Turn on your television, flip through a magazine, log online and there’s Beyoncé posing for L’Oreal, Jennifer Hudson promoting Weight Watchers, and Martin Scorsese for the iPhone. A celebrity endorsement campaign can generate a buzz, distinguish a product from its competitors and connect a brand to its target market. Accordingly, professional athletes, actresses and musicians are often called upon to lend their status of success and glamor to influence product sales.

With about 15% of U.S. ads featuring a celebrity spokesperson, several campaigns have garnered iconic status over the years. Nike, which operates much of its advertising through celebrity endorsements, famously paired up with Michael Jordan for a career-long sponsorship deal and the launch of the “Air Jordan” brand. Pepsi has had a string of music-industry sponsors over the years, ranging from Michael Jackson in 1980s and 90s, to current spokeswoman Nicki Minaj. Unsolicited product recommendations from Oprah Winfrey, a trusted public figure and Forbes’s “Most Influential Celebrity.” have caused brands such as Spanx shapewear to “become bestsellers and pop-culture phenomena.”

The challenge for brands is to identify celebrity associations that will prove most effective. Ozzy Osbourne’s campaign for I Can’t Believe its Not Butter and Justin Bieber’s for OPI nail polish have received criticism because the celebrity may be considered “irrelevant” to the product. Much like enlisting a sports-legend to promote athletic gear, successful campaigns attempt to closely match public figures to their respective demographic. Therefore, brands should “consider age, image, strategic brand alignment” and the public’s perception when selecting a sponsor.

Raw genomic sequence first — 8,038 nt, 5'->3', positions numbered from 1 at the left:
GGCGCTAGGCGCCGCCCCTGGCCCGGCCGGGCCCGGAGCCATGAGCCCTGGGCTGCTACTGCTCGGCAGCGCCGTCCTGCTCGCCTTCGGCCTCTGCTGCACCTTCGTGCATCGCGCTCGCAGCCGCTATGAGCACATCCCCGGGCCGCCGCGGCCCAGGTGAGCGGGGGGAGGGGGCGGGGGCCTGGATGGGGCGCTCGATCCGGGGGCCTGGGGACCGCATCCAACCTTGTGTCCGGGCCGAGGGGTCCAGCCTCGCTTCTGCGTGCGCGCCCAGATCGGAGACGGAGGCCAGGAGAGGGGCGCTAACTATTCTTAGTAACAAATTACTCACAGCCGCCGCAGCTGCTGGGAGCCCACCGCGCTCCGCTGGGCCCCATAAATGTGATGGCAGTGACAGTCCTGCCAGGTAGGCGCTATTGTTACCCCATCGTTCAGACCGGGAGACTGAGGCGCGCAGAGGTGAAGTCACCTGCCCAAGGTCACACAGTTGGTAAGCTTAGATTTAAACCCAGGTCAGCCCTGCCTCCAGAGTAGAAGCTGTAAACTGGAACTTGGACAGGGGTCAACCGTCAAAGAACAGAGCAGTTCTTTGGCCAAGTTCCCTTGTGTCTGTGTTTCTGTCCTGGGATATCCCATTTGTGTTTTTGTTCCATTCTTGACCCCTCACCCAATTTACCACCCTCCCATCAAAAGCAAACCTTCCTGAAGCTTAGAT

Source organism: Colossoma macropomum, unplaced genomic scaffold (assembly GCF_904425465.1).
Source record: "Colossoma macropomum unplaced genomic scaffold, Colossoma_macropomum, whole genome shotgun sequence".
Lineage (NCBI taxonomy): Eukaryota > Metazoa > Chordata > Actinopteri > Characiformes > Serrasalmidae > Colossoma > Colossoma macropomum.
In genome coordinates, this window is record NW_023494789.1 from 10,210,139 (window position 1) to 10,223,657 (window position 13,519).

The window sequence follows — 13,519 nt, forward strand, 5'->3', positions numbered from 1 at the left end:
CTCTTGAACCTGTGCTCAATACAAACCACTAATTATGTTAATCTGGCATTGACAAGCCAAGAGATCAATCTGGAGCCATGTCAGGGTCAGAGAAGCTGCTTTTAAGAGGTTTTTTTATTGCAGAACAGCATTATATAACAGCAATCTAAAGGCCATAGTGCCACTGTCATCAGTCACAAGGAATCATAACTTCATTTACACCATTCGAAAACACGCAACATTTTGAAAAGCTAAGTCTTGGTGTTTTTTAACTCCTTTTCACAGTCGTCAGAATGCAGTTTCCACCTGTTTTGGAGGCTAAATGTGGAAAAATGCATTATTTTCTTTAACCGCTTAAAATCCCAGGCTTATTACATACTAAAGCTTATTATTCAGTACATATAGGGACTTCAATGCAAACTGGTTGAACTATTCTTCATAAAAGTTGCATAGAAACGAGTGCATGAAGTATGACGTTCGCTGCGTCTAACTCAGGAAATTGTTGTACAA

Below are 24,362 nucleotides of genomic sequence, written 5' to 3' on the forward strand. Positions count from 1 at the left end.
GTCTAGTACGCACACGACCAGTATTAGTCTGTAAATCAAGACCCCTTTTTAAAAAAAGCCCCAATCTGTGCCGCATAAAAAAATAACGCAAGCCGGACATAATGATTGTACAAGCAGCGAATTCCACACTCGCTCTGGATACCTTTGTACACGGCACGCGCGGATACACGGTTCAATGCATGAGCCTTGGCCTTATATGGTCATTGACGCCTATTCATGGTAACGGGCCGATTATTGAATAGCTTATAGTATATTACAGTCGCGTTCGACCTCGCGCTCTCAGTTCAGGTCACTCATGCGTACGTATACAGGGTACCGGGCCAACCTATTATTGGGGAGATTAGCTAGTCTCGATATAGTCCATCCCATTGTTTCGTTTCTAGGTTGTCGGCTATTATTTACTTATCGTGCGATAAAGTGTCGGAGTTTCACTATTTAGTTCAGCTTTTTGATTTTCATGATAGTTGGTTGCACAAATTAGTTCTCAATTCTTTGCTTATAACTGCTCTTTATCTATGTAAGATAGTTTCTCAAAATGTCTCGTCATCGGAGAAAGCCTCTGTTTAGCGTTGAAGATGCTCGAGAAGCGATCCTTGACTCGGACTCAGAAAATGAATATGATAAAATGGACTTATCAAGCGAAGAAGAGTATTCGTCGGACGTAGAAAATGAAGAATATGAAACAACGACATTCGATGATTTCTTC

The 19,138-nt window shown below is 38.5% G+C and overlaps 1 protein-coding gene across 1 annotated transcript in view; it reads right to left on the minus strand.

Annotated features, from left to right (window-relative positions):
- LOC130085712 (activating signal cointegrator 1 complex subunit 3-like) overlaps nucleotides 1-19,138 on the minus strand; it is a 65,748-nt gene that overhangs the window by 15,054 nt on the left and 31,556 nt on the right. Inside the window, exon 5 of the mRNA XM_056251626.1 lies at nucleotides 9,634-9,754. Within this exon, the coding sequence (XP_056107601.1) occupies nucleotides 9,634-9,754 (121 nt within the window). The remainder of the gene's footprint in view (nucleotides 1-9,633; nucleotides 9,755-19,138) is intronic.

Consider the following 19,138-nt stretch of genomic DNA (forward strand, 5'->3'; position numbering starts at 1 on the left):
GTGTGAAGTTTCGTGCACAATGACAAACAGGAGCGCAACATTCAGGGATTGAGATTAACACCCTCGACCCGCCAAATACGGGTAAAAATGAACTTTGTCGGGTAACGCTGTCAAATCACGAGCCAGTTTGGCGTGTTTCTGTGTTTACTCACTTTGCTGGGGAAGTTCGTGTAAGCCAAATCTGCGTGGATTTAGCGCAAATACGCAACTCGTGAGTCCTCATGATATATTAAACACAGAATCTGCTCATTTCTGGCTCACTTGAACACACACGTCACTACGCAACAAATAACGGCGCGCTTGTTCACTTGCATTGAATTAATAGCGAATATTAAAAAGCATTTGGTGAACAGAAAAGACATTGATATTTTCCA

Endorsement deals may fall through if a celebrity’s persona does not fit the brand’s image. Just recently, Rihanna’s campaign for skincare brand Nivea was terminated when she was deemed too provocative to represent Nivea’s values of “trust, family and reliability.” In 2009, after his scandalous private life was revealed to the public, Tiger Woods’ “ranking among celebrity endorsers tumbled,” according to the Davie Brown Index, which measures potential influence and consumer perceptions. More concretely, reports put shareholder’s losses from his several endorsement deals at an estimated $12 billion.

Despite the potential risks, companies seem to take great stock in a celebrity endorsement’s ability to promote their product. In the social-media driven age, brands are shelling out $10,000 to Kim Kardashian for posting a single tweet endorsing their product. This year, actress Sofia Vergara, of ABC’s Modern Family, earned the title of Forbes’s top paid television actress after signing endorsement deals with Pepsi, COVERGIRL, Kmart and Burger King.

From a consumer perspective, such expensive marketing efforts may not, in fact, increase demand. A 2011 poll showed 77% of respondents were not more likely to purchase a product if backed by a celebrity; even more extreme was the 14% that said a celebrity endorsement would make them less likely to buy a product.

American advertising continually reflects our celebrity-geared culture. While sponsors and campaigns come and go with the times, “A-list” endorsement deals endure as a fixture of the advertising industry. They can elevate a brand or degrade it—whatever the result, a celebrity endorsement, most importantly, is sure to be noticed.